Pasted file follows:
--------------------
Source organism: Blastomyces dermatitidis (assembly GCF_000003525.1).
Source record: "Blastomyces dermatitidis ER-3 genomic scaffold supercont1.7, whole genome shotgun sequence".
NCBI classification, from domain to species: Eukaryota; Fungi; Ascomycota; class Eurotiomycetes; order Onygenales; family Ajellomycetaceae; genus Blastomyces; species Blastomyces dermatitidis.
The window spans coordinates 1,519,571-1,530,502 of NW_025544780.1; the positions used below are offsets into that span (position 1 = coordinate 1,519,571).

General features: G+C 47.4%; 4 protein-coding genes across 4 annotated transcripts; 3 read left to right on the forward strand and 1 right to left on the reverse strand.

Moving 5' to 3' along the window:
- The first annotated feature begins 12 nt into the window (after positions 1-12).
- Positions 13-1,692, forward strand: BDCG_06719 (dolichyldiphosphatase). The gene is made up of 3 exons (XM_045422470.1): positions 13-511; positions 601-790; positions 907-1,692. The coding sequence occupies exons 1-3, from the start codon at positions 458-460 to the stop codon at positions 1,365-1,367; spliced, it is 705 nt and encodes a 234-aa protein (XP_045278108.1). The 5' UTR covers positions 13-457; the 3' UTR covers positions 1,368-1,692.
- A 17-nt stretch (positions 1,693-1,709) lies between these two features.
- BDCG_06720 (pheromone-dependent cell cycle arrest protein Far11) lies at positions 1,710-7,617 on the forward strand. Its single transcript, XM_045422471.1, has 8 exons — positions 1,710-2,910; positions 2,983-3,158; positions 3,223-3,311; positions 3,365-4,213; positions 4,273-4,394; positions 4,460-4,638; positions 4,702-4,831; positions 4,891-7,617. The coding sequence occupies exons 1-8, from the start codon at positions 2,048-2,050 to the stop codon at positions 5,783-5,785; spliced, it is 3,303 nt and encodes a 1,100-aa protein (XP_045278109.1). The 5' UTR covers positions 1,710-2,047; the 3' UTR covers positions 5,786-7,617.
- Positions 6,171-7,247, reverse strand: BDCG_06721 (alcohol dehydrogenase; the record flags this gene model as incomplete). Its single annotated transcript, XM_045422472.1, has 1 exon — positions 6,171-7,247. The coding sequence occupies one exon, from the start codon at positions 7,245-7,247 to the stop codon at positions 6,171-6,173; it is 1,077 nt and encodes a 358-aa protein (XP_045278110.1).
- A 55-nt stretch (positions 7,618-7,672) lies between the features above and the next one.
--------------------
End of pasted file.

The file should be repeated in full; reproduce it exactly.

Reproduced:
Source organism: Blastomyces dermatitidis (assembly GCF_000003525.1).
Source record: "Blastomyces dermatitidis ER-3 genomic scaffold supercont1.7, whole genome shotgun sequence".
NCBI classification, from domain to species: Eukaryota; Fungi; Ascomycota; class Eurotiomycetes; order Onygenales; family Ajellomycetaceae; genus Blastomyces; species Blastomyces dermatitidis.
The window spans coordinates 1,519,571-1,530,502 of NW_025544780.1; the positions used below are offsets into that span (position 1 = coordinate 1,519,571).

General features: G+C 47.4%; 4 protein-coding genes across 4 annotated transcripts; 3 read left to right on the forward strand and 1 right to left on the reverse strand.

Moving 5' to 3' along the window:
- The first annotated feature begins 12 nt into the window (after positions 1-12).
- Positions 13-1,692, forward strand: BDCG_06719 (dolichyldiphosphatase). The gene is made up of 3 exons (XM_045422470.1): positions 13-511; positions 601-790; positions 907-1,692. The coding sequence occupies exons 1-3, from the start codon at positions 458-460 to the stop codon at positions 1,365-1,367; spliced, it is 705 nt and encodes a 234-aa protein (XP_045278108.1). The 5' UTR covers positions 13-457; the 3' UTR covers positions 1,368-1,692.
- A 17-nt stretch (positions 1,693-1,709) lies between these two features.
- BDCG_06720 (pheromone-dependent cell cycle arrest protein Far11) lies at positions 1,710-7,617 on the forward strand. Its single transcript, XM_045422471.1, has 8 exons — positions 1,710-2,910; positions 2,983-3,158; positions 3,223-3,311; positions 3,365-4,213; positions 4,273-4,394; positions 4,460-4,638; positions 4,702-4,831; positions 4,891-7,617. The coding sequence occupies exons 1-8, from the start codon at positions 2,048-2,050 to the stop codon at positions 5,783-5,785; spliced, it is 3,303 nt and encodes a 1,100-aa protein (XP_045278109.1). The 5' UTR covers positions 1,710-2,047; the 3' UTR covers positions 5,786-7,617.
- Positions 6,171-7,247, reverse strand: BDCG_06721 (alcohol dehydrogenase; the record flags this gene model as incomplete). Its single annotated transcript, XM_045422472.1, has 1 exon — positions 6,171-7,247. The coding sequence occupies one exon, from the start codon at positions 7,245-7,247 to the stop codon at positions 6,171-6,173; it is 1,077 nt and encodes a 358-aa protein (XP_045278110.1).
- A 55-nt stretch (positions 7,618-7,672) lies between the features above and the next one.